Sunday, October 18, 2015

Saint October 19 : St. Peter of Alcantara : #Franciscan

October 19.—ST. PETER OF ALCANTARA.

PETER, while still a youth, left his home at Alcantara in Spain, and entered a convent of Discalced Franciscans. He rose quickly to high posts in the Order, but his thirst for penance was still unappeased, and in 1539, being then forty years old, he founded the first convent of the "Strict Observance." The cells of the friars resembled graves rather than dwelling-places. That of St. Peter himself was four feet and a half in length, so that he could never lie down; he ate but once in three days; his sack-cloth habit and a cloak were his only garments, and he never covered his head or feet. In the bitter winter he would open the door and window of his cell that, by closing them again, he might experience some sensation of warmth. Amongst those whom he trained to perfection was St. Teresa. He read her soul, approved of her spirit of prayer, and strengthened her to carry out her reforms. St. Peter died, with great joy, kneeling in prayer, October 18, 1562, at the age of sixty-three.
Reflection.—If men do not go about barefoot now, nor undergo sharp penances, as St. Peter did, there are many ways of trampling on the world; and Our Lord teaches them when He finds the necessary courage.
Butler's Lives of the Saints

Saint October 19 : North American Martyrs : Isaac Jogues and Companions in Some Places

JOURNEY OF A BISHOP REPORT: French Jesuits were among the first missionaries to go to Canada and North America after J. Cartier discovered Canada in 1534. Their mission region extended from Nova Scotia to Maryland.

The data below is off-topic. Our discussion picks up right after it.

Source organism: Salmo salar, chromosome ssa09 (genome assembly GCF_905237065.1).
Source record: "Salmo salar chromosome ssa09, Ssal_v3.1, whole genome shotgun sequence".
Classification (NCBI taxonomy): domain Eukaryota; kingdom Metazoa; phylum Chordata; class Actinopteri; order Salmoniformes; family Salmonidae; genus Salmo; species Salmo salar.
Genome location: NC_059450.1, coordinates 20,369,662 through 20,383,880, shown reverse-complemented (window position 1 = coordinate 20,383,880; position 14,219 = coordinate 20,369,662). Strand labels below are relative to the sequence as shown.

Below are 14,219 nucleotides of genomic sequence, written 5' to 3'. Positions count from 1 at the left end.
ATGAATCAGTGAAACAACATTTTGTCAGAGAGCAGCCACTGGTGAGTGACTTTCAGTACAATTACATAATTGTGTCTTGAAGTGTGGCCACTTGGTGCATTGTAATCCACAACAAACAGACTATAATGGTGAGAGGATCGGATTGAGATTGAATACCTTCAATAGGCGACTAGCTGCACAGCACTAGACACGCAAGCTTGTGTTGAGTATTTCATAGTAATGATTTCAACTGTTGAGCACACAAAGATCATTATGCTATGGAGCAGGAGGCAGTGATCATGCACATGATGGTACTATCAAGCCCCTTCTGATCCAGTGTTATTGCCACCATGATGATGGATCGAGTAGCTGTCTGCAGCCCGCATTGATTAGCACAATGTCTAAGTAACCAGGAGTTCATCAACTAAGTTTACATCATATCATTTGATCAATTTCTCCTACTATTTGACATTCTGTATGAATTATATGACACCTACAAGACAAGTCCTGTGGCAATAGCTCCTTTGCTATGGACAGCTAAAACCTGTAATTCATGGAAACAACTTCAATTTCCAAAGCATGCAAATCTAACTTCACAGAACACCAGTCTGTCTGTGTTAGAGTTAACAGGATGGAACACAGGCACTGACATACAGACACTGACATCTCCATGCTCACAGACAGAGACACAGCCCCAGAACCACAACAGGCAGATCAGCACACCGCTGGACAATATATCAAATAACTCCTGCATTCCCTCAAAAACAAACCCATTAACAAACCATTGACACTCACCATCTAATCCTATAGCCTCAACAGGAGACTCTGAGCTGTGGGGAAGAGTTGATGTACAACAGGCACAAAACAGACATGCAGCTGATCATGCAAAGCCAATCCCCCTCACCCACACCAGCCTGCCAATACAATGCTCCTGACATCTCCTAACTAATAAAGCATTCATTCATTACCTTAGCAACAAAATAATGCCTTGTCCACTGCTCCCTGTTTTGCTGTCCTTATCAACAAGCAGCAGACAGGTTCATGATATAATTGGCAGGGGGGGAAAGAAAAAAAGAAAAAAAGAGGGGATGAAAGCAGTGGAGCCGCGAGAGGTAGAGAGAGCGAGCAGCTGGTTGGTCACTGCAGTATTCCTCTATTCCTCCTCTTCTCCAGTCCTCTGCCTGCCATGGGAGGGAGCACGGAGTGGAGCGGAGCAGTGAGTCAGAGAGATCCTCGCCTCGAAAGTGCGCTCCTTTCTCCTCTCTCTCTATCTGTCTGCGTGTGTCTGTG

John de Brebeuf, Gabriel Lalemant, Noel Chabanel, Charles Garnier, Anthony Daniel, Isaac Jogues, Rene Goupil and John de Lalande (the first six Jesuits, the last two laymen) preached the gospel to the Iroquois and Huron Indians, and after being tortured, they were martyred.

The martyrdoms took place between 1642 and 1649: Goupil in 1642, Jogues and Lalande on October 18 and 19, 1646 in the area of what is now Auriesville, New York; Daniel on July 4, 1648, Brebeuf and Lalemant in March 1649, Garnier and Chabanel in December 1649--all of these five in Huronia, near present-day Midland, Ontario. Ten years after the martyrdom of St. Isaac Jogues, Kateri Tekakwitha was born in the same village in which he died. These martyrs are co-patrons of Canada.
The missionaries arrived in Canada less than a century after its discovery by Cartier in 1534, in the hope of converting the Indians and setting up "New France." Their opponents were often the English and Dutch colonists. When Isaac Jogues returned to Paris after his first capture and torture, he said to his superior: "Yes, Father, I want whatever our Lord wants, even if it costs a thousand lives." He had written in his mission report: "These tortures are very great, but God is still greater, and immense."